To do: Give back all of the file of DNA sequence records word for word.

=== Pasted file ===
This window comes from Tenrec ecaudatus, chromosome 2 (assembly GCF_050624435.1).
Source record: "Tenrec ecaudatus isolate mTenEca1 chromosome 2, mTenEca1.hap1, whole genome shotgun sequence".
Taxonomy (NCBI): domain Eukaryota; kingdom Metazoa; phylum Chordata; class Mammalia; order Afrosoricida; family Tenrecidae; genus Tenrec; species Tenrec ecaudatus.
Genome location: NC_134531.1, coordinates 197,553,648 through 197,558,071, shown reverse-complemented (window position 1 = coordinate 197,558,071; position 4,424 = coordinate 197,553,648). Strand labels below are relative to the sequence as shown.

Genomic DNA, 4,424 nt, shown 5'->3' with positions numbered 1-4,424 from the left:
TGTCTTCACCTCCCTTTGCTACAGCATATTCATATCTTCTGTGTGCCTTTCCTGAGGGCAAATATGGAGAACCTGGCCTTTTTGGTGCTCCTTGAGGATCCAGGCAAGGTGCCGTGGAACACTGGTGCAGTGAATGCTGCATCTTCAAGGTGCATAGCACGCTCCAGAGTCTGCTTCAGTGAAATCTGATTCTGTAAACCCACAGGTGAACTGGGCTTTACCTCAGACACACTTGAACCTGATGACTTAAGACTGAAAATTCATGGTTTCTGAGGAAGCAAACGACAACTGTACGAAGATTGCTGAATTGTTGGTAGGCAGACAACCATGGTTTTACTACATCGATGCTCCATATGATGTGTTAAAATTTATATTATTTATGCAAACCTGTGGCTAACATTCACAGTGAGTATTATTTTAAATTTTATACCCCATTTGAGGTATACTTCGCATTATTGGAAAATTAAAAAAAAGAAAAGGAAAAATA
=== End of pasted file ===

This window comes from Tenrec ecaudatus, chromosome 2 (assembly GCF_050624435.1).
Source record: "Tenrec ecaudatus isolate mTenEca1 chromosome 2, mTenEca1.hap1, whole genome shotgun sequence".
Taxonomy (NCBI): domain Eukaryota; kingdom Metazoa; phylum Chordata; class Mammalia; order Afrosoricida; family Tenrecidae; genus Tenrec; species Tenrec ecaudatus.
Genome location: NC_134531.1, coordinates 197,553,648 through 197,558,071, shown reverse-complemented (window position 1 = coordinate 197,558,071; position 4,424 = coordinate 197,553,648). Strand labels below are relative to the sequence as shown.

Genomic DNA, 4,424 nt, shown 5'->3' with positions numbered 1-4,424 from the left:
TGTCTTCACCTCCCTTTGCTACAGCATATTCATATCTTCTGTGTGCCTTTCCTGAGGGCAAATATGGAGAACCTGGCCTTTTTGGTGCTCCTTGAGGATCCAGGCAAGGTGCCGTGGAACACTGGTGCAGTGAATGCTGCATCTTCAAGGTGCATAGCACGCTCCAGAGTCTGCTTCAGTGAAATCTGATTCTGTAAACCCACAGGTGAACTGGGCTTTACCTCAGACACACTTGAACCTGATGACTTAAGACTGAAAATTCATGGTTTCTGAGGAAGCAAACGACAACTGTACGAAGATTGCTGAATTGTTGGTAGGCAGACAACCATGGTTTTACTACATCGATGCTCCATATGATGTGTTAAAATTTATATTATTTATGCAAACCTGTGGCTAACATTCACAGTGAGTATTATTTTAAATTTTATACCCCATTTGAGGTATACTTCGCATTATTGGAAAATTAAAAAAAAGAAAAGGAAAAATA